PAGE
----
Brentwood-based Brookdale Senior Living and activist investor Land and Buildings continue to battle back and forth on company operations, executive leadership strategy and whether or not creating a subsidiary company to own and manage revenue-generating real estate would add shareholder value.

The longstanding qualms between the two companies arose again Tuesday when Land and Buildings filed an open letter to shareholders further criticizing company leadership strategy. Shortly after, Brookdale responded to the letter, unveiling inconsistencies between the two companies’ opinions on what will generate the best value for investors.

In 2017, Brookdale appointed Marcus Bromley to its board of directors at the recommendation of Land and Buildings. At the time, the activist investor had begun pushing for the separation of Brookdale’s real estate from operations, citing it would maximize shareholder value.

Bromley was appointed as a member of the audit and investment committee of the board, which was subsequently charged with reviewing Land and Buildings request for an OpCo/PropCo transaction — which would separate revenue-generating real estate from company operations — alongside an independent advisory firm that Land and Buildings also recommended. At the end of the review, both the committee and advisory firm unanimously determined that the move would likely not generate additional value for Brookdale shareholders, according to a Brookdale SEC filing.

“Brookdale determined that a separation would result in an operating company with uncertain viability and a single-operator PropCo REIT that is unlikely to trade well in the market, due to key structural deficiencies,” Brookdale leadership wrote in the filing.

Despite apparent lack of support from Bromley and the advisory firm, Land and Buildings continues to push for the transaction. In the letter to Brookdale shareholders, Land and Buildings officials said they believe there is tremendous value to be realized at Brookdale and that they are disappointed at the board’s lack of urgency to enact change. It goes on to contest Brookdale’s conclusion of the review:

Land & Buildings has engaged Green Street Advisors, a leading independent real estate research and advisory firm, to value the Company and its real estate, as well as opine on the feasibility of a PropCo/OpCo split. Green Street’s preliminary results based on publicly available information are encouraging: the net asset value of Brookdale is substantially above the current share price and there may be several options, including viable OpCo/PropCoREIT structures that could lead to a near doubling of the share price from recent trading levels.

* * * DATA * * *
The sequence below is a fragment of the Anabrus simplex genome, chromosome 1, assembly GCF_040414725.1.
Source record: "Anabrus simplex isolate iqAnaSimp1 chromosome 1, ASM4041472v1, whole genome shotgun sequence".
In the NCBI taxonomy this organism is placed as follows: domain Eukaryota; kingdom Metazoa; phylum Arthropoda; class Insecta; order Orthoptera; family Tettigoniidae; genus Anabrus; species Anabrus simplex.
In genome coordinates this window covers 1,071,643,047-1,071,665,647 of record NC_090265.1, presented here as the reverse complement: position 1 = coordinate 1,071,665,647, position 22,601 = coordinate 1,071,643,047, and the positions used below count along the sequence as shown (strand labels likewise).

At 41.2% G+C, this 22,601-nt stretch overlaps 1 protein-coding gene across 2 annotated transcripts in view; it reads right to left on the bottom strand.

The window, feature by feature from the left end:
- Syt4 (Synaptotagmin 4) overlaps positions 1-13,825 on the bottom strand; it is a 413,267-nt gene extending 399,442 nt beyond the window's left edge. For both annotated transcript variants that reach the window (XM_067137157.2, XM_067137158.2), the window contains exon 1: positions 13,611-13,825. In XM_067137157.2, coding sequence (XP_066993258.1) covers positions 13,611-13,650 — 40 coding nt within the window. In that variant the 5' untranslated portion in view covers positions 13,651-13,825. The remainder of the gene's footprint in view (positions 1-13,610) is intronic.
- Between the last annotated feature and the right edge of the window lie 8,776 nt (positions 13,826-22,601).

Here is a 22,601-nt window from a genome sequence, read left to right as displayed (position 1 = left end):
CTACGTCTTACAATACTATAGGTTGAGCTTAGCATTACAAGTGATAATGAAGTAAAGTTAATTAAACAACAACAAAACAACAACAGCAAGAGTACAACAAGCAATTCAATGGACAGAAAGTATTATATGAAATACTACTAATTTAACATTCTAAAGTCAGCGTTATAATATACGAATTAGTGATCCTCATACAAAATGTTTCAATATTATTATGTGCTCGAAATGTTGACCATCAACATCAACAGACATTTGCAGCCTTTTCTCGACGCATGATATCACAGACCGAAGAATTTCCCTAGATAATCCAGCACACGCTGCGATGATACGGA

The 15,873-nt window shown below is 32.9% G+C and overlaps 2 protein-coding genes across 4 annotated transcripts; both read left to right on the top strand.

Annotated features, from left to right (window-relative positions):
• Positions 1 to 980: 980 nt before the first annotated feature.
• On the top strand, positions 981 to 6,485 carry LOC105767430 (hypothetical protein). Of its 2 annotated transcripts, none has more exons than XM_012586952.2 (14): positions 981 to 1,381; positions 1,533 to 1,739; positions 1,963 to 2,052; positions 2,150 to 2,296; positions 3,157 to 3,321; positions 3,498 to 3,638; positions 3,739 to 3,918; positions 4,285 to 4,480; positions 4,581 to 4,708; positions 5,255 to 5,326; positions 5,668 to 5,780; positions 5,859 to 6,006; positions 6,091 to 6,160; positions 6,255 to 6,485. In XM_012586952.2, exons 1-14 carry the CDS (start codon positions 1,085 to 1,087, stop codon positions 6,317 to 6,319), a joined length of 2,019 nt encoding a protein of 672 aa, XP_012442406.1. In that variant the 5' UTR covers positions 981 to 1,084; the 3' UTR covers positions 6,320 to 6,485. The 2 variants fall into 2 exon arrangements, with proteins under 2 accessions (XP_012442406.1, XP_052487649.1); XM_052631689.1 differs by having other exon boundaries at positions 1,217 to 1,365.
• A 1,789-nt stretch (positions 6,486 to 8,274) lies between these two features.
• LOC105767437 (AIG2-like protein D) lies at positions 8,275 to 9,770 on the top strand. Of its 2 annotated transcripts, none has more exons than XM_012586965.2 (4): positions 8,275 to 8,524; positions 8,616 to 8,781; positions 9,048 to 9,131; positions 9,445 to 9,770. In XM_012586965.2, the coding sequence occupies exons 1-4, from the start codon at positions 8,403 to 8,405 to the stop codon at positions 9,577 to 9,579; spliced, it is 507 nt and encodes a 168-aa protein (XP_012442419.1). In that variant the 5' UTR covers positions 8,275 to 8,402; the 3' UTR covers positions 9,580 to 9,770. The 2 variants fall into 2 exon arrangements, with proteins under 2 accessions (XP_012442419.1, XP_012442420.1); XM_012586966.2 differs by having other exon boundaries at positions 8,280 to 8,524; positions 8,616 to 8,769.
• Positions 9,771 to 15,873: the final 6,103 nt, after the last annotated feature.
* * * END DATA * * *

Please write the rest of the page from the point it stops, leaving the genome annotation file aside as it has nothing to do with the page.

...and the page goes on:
We believe the Company’s prior concerns about a REIT structure can be straightforwardly addressed while creating substantial value for shareholders. In fact, the case for a REIT structure or other strategic options for the real estate has only strengthened over the past 6 – 12 months as Brookdale’s share price is lower, healthcare REIT share prices are higher and trading at significant premiums to NAV, and interest rates have moved sharply down.
Accordingly, we believe the Investment Committee should promptly engage Green Street Advisors to further refine and improve the analysis with the benefit of management insights and full access to the Company’s books and records.

Brookdale declined to connect the Home Page Media Group’s sister paper the Nashville Post with Bromley for comment.

“At Brookdale, we appreciate and value constructive feedback from investors, and remain open to engaging with all of our shareholders, including Land & Buildings. Members of the Company’s Board of Directors and senior management team have held numerous discussions with Land & Buildings over the last several years,” Brookdale wrote in a response to Land and Buildings.

Earlier this month, Land and Buildings nominated two people — CIO Jonathan Litt and veteran health care executive James Flaherty — for Brookdale’s board one day after 10-year director James Seward announced he will not be seeking re-election at the company’s annual meeting in October. Fellow director Jackie Clegg also announced her decision to not seek re-election earlier this year.

The exit of long-serving board members comes as Land and Buildings continues to criticize Brookdale’s leadership team for failure to act on what the activist investor pegs as underperforming shareholder returns.

“We have tried to engage in constructive dialogue with the Brookdale Board of Directors and management team regarding the opportunities that we believe are available to unlock this value. However, despite our sincere efforts to reach a collaborative solution, we remain deeply disappointed that the Board does not appear to recognize the need for urgent and real change at Brookdale,” Land and Buildings leadership wrote in the letter.

Brookdale shares (Ticker: BKD) were down more than 2 percent midday Wednesday to $7.78. Since their year-low in June, company stocks have recovered nearly 22 percent.

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